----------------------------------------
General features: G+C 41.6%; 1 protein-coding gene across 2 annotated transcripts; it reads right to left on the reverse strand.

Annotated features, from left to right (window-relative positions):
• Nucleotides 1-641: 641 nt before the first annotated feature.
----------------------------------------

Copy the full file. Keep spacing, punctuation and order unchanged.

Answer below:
General features: G+C 41.6%; 1 protein-coding gene across 2 annotated transcripts; it reads right to left on the reverse strand.

Annotated features, from left to right (window-relative positions):
• Nucleotides 1-641: 641 nt before the first annotated feature.